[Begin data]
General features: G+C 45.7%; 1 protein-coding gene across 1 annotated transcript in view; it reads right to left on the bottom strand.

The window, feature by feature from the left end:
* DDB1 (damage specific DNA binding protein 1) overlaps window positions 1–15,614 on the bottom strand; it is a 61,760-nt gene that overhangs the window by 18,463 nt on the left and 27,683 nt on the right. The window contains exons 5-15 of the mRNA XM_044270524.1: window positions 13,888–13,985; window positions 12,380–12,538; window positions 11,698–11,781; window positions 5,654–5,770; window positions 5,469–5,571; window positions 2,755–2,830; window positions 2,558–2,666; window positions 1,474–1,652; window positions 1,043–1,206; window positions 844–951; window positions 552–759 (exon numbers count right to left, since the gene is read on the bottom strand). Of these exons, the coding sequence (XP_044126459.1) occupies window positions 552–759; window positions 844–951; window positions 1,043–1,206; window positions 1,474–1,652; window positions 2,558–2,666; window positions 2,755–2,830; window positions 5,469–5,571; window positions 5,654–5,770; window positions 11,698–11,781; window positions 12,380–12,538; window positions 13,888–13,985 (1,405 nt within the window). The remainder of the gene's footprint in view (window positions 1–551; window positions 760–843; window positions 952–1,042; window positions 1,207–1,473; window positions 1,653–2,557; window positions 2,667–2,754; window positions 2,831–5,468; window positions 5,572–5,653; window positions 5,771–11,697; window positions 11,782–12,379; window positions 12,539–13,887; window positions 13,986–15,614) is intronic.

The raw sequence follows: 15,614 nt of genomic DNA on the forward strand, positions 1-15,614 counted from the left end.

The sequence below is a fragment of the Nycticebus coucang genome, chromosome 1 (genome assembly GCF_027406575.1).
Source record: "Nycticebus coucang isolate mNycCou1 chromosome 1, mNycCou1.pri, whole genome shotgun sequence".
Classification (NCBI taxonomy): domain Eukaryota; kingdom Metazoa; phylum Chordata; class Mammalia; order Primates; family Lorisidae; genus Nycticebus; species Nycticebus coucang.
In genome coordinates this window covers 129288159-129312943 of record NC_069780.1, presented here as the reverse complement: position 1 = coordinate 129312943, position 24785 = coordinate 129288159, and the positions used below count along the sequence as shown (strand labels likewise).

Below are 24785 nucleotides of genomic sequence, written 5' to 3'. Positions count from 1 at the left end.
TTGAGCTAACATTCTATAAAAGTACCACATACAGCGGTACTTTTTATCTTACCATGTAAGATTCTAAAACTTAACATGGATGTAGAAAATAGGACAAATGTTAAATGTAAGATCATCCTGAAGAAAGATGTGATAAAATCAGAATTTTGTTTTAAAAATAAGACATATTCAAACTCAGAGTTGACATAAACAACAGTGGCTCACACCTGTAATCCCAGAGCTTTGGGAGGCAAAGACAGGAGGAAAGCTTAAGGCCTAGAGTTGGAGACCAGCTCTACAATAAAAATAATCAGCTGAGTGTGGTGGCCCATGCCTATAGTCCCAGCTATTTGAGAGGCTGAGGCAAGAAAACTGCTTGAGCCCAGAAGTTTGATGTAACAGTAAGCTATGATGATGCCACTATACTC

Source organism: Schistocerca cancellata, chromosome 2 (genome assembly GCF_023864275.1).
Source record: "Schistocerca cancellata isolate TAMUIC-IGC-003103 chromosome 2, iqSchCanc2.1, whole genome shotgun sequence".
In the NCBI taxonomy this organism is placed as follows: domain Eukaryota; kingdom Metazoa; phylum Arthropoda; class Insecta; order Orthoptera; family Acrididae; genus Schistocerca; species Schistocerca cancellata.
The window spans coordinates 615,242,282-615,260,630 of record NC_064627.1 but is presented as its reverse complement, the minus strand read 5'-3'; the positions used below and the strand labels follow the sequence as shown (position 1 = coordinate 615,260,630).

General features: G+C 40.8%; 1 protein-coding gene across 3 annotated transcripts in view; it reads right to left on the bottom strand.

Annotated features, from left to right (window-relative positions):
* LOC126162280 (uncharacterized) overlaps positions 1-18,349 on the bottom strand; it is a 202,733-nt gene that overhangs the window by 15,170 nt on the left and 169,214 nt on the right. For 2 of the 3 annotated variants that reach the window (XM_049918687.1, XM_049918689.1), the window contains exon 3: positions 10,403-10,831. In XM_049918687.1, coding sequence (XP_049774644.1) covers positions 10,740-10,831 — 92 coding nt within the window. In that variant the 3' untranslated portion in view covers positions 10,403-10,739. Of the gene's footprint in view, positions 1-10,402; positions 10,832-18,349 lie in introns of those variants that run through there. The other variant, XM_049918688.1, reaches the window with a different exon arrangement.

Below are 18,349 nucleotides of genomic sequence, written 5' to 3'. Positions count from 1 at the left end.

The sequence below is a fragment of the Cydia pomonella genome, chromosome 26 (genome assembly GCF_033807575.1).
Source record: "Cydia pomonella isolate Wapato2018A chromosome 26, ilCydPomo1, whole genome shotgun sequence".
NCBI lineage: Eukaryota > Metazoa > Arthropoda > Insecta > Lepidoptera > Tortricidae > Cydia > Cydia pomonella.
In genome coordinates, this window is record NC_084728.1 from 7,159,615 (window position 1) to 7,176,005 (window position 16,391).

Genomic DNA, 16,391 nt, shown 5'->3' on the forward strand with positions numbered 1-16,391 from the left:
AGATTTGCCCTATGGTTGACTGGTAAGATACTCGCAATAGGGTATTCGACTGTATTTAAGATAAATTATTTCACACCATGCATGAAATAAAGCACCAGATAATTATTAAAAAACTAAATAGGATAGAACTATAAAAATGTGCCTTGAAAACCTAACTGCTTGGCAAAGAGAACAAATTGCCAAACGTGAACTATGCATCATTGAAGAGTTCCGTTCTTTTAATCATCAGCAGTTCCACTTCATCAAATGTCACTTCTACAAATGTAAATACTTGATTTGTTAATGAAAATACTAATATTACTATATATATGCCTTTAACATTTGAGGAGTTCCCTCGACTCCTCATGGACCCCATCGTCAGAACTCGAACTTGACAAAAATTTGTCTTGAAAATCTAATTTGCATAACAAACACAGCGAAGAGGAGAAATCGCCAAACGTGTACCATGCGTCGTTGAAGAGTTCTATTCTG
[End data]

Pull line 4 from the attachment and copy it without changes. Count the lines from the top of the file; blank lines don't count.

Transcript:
The raw sequence follows: 15,614 nt of genomic DNA on the forward strand, positions 1-15,614 counted from the left end.